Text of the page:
Australians’ legal rights are under an ongoing assault. Every year new laws are passed that undermine the principles of the legal system which are designed to protect our liberty. These principles are nonnegotiable, and in Australia they take the form of a collection of vital legal rights.
These rights have developed over more than 800 years of English common law. This long process has given birth to the presumption of innocence, the right to silence, the right to a fair trial, the right to appeal, and the rule of law. These are the cornerstones of a just legal system.
Attempts to undermine legal rights should be viewed with ferocious scepticism. Laws that damage these rights erode the freedom they have been created to protect. Yet many such laws have found their way into the statute books.
In 1904, a provision in Australian law reversed the burden of proof for the first time. This unenviable milestone was achieved following the passage of subsection 9(3) of the Conciliation and Arbitration Act 1904. Subsection 9(3) effectively removed employers’ presumption of innocence by reversing the burden of proof in cases where they were accused of dismissing an employee for being a member of a trade union. Today’s Fair Work Act 2009 still contains a provision—section 361— which reverses the burden of proof.
In the 110 years since 1904 there has been an explosion in the number of laws that reverse the burden of proof. In December 2014, the IPA released its report—The state of fundamental legal rights in Australia: an audit of federal law—which documents the current state of play. Today there are no fewer than 48 provisions in current Commonwealth legislation that place the burden of proving an element of the case on the defendant.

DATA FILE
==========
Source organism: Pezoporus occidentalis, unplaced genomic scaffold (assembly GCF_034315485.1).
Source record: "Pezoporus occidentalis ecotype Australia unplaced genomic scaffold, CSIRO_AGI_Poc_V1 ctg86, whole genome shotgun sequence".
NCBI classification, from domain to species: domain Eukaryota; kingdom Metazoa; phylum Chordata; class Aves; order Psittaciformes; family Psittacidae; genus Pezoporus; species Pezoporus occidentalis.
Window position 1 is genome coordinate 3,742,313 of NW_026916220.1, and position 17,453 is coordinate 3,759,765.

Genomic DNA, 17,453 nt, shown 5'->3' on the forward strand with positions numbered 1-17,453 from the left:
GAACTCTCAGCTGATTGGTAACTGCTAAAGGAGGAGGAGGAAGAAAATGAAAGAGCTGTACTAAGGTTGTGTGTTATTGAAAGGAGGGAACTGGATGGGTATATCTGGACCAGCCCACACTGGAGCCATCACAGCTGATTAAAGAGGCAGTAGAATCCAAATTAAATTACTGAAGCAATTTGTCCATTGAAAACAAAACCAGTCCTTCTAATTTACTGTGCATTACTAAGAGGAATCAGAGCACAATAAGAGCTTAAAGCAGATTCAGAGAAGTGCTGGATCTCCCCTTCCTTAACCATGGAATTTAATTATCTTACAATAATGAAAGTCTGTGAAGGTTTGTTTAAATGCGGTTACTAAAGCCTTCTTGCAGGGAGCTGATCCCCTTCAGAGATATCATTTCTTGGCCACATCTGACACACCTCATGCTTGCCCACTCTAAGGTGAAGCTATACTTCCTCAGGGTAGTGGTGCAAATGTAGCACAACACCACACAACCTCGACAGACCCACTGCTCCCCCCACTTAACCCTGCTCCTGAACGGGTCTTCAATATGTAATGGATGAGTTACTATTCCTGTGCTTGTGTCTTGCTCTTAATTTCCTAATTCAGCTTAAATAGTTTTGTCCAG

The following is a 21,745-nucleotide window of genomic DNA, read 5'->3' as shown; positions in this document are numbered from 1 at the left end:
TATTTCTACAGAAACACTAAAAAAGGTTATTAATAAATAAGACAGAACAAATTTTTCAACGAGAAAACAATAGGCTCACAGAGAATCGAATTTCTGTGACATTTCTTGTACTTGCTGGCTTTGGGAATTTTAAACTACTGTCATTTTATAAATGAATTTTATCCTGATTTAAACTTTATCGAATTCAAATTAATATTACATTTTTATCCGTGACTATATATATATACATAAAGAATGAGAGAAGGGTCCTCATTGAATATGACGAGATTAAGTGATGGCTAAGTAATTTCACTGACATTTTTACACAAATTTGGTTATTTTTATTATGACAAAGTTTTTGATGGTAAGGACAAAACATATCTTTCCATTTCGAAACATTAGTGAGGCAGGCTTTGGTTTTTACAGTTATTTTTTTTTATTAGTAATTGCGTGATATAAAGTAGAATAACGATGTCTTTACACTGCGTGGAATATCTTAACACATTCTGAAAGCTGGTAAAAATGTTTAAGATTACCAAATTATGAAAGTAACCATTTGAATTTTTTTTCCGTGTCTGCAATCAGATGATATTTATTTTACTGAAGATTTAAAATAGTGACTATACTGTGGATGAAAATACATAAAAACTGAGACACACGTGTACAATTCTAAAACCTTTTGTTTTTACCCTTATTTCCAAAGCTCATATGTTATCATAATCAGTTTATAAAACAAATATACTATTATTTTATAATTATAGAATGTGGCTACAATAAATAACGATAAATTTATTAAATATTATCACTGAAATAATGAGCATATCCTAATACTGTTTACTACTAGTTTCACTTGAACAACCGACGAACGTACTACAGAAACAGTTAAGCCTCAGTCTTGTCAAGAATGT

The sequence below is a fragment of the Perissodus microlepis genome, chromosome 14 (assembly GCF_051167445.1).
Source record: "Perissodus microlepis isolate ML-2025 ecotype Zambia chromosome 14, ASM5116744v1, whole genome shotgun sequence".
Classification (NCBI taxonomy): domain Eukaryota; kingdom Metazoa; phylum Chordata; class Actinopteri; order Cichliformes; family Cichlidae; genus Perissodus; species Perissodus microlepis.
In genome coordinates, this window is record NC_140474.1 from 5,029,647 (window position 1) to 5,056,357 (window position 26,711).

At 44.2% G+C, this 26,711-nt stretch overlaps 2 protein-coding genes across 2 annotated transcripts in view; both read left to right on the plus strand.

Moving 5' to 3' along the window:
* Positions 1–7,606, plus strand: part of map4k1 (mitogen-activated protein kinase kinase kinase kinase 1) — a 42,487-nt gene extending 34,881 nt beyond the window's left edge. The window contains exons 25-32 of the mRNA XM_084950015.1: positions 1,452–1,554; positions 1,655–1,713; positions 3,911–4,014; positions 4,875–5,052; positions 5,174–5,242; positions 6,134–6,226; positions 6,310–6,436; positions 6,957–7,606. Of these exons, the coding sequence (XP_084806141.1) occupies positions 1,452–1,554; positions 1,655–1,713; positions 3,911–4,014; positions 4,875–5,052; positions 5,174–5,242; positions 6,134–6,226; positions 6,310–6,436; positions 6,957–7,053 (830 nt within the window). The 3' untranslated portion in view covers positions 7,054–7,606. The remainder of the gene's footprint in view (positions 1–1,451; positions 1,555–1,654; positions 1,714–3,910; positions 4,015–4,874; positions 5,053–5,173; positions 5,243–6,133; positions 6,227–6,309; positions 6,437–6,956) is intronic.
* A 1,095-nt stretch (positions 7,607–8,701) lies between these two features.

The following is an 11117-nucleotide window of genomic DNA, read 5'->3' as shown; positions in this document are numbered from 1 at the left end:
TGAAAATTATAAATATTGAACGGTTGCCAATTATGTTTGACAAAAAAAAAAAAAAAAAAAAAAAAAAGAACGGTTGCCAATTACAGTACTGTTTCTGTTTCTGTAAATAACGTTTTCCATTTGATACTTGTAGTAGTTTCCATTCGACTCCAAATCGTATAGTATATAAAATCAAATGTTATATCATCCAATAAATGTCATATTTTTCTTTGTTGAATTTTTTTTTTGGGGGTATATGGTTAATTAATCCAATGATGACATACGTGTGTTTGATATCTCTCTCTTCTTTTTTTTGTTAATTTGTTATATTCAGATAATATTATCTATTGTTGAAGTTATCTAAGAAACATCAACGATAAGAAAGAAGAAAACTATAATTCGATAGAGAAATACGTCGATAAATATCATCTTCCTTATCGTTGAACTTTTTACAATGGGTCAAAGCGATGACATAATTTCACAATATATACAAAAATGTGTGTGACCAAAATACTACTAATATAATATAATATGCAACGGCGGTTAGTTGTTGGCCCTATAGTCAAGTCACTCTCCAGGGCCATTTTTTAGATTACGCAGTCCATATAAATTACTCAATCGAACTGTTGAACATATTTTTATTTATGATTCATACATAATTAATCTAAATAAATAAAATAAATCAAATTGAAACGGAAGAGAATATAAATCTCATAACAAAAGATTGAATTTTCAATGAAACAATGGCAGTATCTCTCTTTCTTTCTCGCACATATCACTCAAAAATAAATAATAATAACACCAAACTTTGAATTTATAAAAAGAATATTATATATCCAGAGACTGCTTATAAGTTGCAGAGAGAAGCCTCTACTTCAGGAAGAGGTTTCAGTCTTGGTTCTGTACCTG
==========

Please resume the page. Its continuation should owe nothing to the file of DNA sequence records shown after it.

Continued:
Other important legal rights are in a similar state of disrepair. Along with breaches of the presumption of innocence, our report also recorded breaches of the right to silence, the privilege against self-incrimination and the right to natural justice. In all cases, the number of provisions breaching legal rights is astonishingly high.
The 48 laws that reverse the onus of proof are contained in thirteen separate acts of the Commonwealth Parliament. 92 provisions in 55 acts restrict rights to natural justice. Fourteen provisions in eleven acts remove the right to silence, and an extraordinary 108 provisions in 79 acts strip away the privilege against self-incrimination.
The rationale for the creation of these legal rights is the idea that liberty is too important to take from a person without compelling evidence of wrongdoing, presented in the course of a fair and robust legal process. Every law that takes away legal rights is another crack in the shield that protects our freedom.
Our research clearly shows that politicians of every stripe have removed legal rights. The argument in favour of removing legal rights often follows a familiar pattern: a problem is identified, it is cast as being particularly persistent, and a solution is offered which includes the necessary erosion of legal rights.
Perhaps unsurprisingly, this strategy has proved to be highly effective. The maintenance of legal rights is rarely efficient. It is expensive and it is imperfect. However, the justification for the creation and maintenance of such rights has always been the same— that liberty and justice are values too important to cast aside in favour of short-term efficiency.
History also demonstrates why legal rights are so important. In seventeenth century England, the Court of Star Chamber became a symbol of oppression by the monarchy.
King Charles I used the court to ruthlessly punish his political opponents and prosecute dissenters.